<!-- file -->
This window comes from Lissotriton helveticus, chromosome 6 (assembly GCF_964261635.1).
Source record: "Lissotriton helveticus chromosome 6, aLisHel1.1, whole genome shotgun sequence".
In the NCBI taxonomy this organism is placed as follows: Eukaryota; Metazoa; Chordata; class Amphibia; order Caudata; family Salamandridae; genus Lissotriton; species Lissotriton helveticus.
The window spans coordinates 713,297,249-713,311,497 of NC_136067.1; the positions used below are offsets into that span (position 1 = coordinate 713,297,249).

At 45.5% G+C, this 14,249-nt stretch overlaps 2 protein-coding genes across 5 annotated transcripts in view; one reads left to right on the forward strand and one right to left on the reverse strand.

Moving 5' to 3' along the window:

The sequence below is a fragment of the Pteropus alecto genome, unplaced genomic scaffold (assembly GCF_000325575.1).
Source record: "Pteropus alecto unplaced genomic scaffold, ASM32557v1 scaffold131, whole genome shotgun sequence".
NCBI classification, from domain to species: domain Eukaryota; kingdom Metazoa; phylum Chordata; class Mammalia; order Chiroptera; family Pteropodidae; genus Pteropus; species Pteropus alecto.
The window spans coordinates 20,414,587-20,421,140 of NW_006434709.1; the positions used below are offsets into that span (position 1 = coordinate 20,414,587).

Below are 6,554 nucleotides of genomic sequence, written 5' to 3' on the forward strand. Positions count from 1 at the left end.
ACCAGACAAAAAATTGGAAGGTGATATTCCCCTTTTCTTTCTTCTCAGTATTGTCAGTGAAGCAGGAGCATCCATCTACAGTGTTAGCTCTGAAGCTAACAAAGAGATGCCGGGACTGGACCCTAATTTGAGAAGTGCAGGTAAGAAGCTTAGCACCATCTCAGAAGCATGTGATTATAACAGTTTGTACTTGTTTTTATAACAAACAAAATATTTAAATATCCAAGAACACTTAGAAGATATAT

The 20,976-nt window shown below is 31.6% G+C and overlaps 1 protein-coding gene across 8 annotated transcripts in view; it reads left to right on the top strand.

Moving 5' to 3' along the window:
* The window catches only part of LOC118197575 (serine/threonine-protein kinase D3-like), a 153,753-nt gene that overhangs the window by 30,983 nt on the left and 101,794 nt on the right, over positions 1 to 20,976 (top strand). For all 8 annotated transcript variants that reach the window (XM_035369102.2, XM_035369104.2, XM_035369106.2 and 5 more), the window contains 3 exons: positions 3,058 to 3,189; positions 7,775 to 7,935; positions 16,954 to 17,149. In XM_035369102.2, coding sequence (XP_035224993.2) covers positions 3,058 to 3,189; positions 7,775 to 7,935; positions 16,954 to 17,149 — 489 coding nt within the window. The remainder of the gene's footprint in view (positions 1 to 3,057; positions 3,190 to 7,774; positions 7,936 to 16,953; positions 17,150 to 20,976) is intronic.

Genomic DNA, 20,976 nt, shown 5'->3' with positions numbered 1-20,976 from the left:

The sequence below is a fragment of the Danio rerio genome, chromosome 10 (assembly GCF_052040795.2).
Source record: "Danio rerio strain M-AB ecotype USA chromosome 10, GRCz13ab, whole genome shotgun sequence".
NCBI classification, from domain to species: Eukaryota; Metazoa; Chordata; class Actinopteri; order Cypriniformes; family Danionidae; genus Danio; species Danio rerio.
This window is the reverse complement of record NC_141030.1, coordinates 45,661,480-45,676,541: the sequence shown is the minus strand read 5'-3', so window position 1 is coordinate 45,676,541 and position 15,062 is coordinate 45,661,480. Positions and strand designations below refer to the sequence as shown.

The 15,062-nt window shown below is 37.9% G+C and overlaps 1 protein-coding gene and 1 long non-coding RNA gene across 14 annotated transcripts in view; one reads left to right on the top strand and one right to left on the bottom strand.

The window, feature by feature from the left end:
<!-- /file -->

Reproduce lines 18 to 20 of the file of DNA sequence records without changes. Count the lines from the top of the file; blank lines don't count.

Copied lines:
Source record: "Danio rerio strain M-AB ecotype USA chromosome 10, GRCz13ab, whole genome shotgun sequence".
NCBI classification, from domain to species: Eukaryota; Metazoa; Chordata; class Actinopteri; order Cypriniformes; family Danionidae; genus Danio; species Danio rerio.
This window is the reverse complement of record NC_141030.1, coordinates 45,661,480-45,676,541: the sequence shown is the minus strand read 5'-3', so window position 1 is coordinate 45,676,541 and position 15,062 is coordinate 45,661,480. Positions and strand designations below refer to the sequence as shown.